The federal Fair Housing Act (“FHA”) prohibits discrimination in housing based on a person’s race, color, religion, national origin, sex, familial status, and disability.
What Is a Disability?
The Fair Housing Act prohibits discrimination against individuals who have disabilities or who are associated with people with disabilities.
A disability is a physical or mental impairment that substantially limits one or more major life activities, such as walking, seeing, hearing, speaking, learning, working, caring for oneself. People who are regarded as disabled or have a record of a disability are also protected.
Examples of disabilities include:
- Hearing, mobility, and visual impairments
- Chronic mental illness
- AIDS/HIV+ status
- Developmental disabilities
- Alcoholism and past drug addiction
What is a Reasonable Accommodation?
- Allowing a service or assistance animal, despite a no-pet policy
- Allowing a tenant to have a live-in aide who is not on the lease to assist with daily care
- Assigning a reserved parking space to a tenant with a mobility impairment, even if parking is typically “first come/first served”
What is an Assistance or Service Animal?
Under the FHA, an assistance animal (also called an “emotional support animal,” “ESA,” “support animal,” or “therapy animal”) is an animal that works, provides assistance, or performs tasks for a person with a disability, or provides emotional support that alleviates one or more identified symptoms or effects of a person’s disability. This is broader than “service animals” permitted in places of public accommodation under the Americans with Disabilities Act (ADA).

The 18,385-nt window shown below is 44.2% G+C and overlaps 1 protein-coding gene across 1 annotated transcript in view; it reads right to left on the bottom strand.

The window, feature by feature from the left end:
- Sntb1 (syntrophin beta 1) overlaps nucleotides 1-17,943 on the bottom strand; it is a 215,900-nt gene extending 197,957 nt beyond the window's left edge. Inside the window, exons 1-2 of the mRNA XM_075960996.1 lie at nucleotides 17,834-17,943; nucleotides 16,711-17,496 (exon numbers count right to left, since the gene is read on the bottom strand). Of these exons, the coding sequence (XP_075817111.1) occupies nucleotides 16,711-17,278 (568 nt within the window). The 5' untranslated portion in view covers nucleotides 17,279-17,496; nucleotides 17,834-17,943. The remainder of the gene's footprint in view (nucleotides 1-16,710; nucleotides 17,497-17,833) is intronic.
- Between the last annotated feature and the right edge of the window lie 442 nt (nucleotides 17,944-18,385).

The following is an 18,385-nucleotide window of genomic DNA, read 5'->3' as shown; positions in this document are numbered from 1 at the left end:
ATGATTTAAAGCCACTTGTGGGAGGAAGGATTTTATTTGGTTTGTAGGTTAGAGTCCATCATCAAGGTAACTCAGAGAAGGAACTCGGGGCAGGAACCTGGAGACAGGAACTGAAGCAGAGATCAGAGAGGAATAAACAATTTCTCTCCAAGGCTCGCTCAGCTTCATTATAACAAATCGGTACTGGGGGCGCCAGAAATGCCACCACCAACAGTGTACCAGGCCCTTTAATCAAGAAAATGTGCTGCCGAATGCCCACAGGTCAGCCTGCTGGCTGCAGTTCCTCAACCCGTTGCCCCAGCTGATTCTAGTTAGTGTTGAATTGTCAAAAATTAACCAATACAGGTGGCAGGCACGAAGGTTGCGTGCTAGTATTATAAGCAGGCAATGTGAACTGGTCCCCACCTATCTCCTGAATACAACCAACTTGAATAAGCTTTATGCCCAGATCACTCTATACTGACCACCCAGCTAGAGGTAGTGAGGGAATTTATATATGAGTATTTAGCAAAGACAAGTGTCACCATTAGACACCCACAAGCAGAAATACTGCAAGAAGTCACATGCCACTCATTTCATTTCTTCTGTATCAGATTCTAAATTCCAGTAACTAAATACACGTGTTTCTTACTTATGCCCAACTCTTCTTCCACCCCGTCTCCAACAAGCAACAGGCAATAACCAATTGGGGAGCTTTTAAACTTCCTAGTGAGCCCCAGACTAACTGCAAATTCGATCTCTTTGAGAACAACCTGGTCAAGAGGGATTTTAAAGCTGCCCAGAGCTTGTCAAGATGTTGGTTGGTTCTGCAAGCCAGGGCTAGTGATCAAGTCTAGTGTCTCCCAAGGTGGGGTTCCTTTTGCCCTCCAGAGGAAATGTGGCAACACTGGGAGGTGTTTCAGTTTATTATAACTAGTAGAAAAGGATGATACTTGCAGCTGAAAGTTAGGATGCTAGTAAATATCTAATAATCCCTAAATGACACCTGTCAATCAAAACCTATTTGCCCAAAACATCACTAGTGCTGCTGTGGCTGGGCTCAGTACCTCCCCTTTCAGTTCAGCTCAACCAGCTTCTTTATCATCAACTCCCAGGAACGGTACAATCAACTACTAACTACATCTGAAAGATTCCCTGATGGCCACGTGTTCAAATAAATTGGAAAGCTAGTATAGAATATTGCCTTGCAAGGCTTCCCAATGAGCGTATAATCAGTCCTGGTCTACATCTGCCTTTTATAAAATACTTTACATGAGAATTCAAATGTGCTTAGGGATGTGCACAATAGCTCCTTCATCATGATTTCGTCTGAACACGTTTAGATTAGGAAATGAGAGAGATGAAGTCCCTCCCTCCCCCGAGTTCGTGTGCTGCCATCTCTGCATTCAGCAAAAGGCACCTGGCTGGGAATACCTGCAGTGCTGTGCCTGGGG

While landlords may have restrictions on pets in their properties – including prohibiting them completely – those rules may have to be modified if a person needs an assistance animal to accommodate their disability.
What is a Reasonable Modification?
A reasonable modification is a physical change to a unit or common area that allows a person with a disability to fully use and enjoy the premises. In situations involving a private landlord, the person making the request generally must pay the cost of the modifications.
- Installing a ramp
- Installing grab bars in the bathroom
- Widening doorways
- Installing lever door handles
Does Housing Have to be Accessible?
May a Landlord Ask about a Person’s Disability?
Inquiries into the nature or existence of someone’s disability are generally prohibited by the Fair Housing Act.
- If someone requests a reasonable accommodation or modification and his/her disability is not obvious or otherwise known, the provider may ask for verification.
- If the housing is designed for people with disabilities and the question is to determine program eligibility.
Examples of Possible Discrimination
“Sorry, but after we spoke on the phone we rented the last unit.”
“You look fine to me. Why are you getting disability payments?”
“We don’t rent to people with AIDS.”
“You must obtain liability insurance because of your service animal.”
“We don’t allow tenants to install accessibility features because we have ‘ADA’ units.”
“Can you live independently?”
“I have to charge you a pet deposit for your assistance animal.”
What you should do if you believe you have experienced housing discrimination:
- Contact the Fair Housing Project and report the discrimination to us.
- Keep a journal of incidents of discrimination.
- Write down what you experienced, including names, dates, addresses, rental terms, and any other details about your interaction.
- Keep any documents related to the discrimination, including all emails and text communications.
- Following the incident, you have one year to file an administrative complaint or two years to file a lawsuit in court.
Contact the Fair Housing Project. The Fair Housing Project is available to provide information concerning a person’s rights under the federal Fair Housing Act. If you believe you are a victim of housing discrimination, contact us by clicking here or by phone at 1-855-797-3247.